The following article is from the Columbia County Spotlight.
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“Vernonia is now home to a tree derived from one that survived an atomic bombing.
In March, the Oregon Department of Forestry and Oregon Community Trees awarded Vernonia’s Michael Calhoun the Oregon Urban and Community Forestry Award for planting a Hiroshima gingko peace tree in the community.
Calhoun, who chairs the Columbia Soil and Water Conservation District and Watershed Council, became interested in planting a peace tree in Vernonia after learning about Hideko Tamura-Snider’s efforts to spread them across Oregon to commemorate World War Two.
The ginkgo trees are the progeny of trees that survived the atomic bombing in Hiroshima, Japan. The trees have become a symbol of resilience and a peaceful relationship between Japan and the United States.
“I thought it was a really great story about peace, resiliency, and especially for Vernonia,” Calhoun said. “My experience with Vernonia is there’s a spirit of resiliency here. So I thought that there was a shared connection between what this tree was about.”
Oregon Department of Forestry employee Jim Gersbach, who worked with Tamura-Snider on the tree project in the past, and former department employee Kristin Ramstad nominated Calhoun for taking the initiative on the project.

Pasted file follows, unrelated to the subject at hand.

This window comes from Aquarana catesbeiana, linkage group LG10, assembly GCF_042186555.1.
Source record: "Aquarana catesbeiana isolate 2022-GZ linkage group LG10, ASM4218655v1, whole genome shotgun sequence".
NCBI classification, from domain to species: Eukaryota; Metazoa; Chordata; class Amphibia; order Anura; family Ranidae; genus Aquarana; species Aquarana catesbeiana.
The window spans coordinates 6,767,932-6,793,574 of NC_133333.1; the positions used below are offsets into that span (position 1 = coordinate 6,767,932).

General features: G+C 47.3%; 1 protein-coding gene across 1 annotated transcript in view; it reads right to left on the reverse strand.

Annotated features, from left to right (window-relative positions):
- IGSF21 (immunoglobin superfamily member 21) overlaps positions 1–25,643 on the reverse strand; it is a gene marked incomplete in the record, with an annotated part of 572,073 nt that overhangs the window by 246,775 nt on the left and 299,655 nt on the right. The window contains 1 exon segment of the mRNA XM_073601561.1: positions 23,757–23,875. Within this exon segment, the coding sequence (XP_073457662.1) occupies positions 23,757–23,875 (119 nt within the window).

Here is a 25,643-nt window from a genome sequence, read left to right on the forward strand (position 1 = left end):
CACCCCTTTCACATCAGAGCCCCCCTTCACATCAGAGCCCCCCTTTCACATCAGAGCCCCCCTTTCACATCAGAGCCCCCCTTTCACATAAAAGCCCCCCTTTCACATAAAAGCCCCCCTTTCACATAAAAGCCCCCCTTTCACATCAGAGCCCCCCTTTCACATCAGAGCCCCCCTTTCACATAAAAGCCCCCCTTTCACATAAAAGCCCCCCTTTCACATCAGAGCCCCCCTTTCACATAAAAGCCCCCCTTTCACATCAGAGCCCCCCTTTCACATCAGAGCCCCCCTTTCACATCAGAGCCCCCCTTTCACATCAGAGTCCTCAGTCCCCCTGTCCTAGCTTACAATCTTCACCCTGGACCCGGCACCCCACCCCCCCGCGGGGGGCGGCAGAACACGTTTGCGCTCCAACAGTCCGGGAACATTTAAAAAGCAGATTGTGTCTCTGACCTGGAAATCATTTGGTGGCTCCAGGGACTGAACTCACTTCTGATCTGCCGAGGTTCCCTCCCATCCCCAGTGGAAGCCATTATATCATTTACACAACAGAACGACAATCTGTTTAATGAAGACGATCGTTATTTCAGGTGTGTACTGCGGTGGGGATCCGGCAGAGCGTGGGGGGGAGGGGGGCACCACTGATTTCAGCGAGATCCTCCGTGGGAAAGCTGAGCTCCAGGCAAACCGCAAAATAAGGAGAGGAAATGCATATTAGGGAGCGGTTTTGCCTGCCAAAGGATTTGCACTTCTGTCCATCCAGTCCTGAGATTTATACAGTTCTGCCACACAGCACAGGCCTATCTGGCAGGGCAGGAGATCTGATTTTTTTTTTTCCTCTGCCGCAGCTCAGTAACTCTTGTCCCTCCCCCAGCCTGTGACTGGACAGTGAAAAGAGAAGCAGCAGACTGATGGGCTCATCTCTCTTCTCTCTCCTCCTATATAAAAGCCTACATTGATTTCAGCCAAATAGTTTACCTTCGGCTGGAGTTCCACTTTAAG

Oregon Community Trees and the Oregon Department of Forestry have given the award out for three decades to individuals, communities, and organizations who "demonstrate outstanding accomplishments and leadership in urban and community forestry," according to Calhoun's award letter.
“I’m proud of what the Vernonia community has given to me to be able to be involved,” Calhoun said. “I enjoy giving back to the community. I think Vernonia has a really special story to share, and hopefully, others can take away from that and get involved in their community.”
Calhoun reached out to Tamura-Snyder in January 2021, but getting the tree to Vernonia involved a lot of conversations.
Calhoun said the city had to plant the tree where it could grow and wouldn’t affect other trees, away from flood zones and protected from deer.
"I assured people that it was a resilient tree," he said. "It did survive an atomic blast, so it's a hardy species."
Finally, in April 2022, the city planted the peace tree at Ora Bolemeier Park.
The city held a dedication ceremony in August 2022 with a Consular Office of Japan representative.
“Everyone had a chance to water the tree, so everyone had a personal connection to it,” Calhoun said.
People can visit the tree in Ora Bolemeier Park, though an approximately 4-foot fence surrounds it to keep deer away.
The tree is not much taller than a foot now, Calhoun said.
“It’ll grow, of course, but the first few years are really important,” he said. “especially with droughts happening more and more during the summer. So, the first few summers, we’re diligent about watering it (and) keeping the deer away.”
If people visit the tree, they will see a dedication plaque with a QR code directing park-goers to a page about the Hiroshima peace tree program.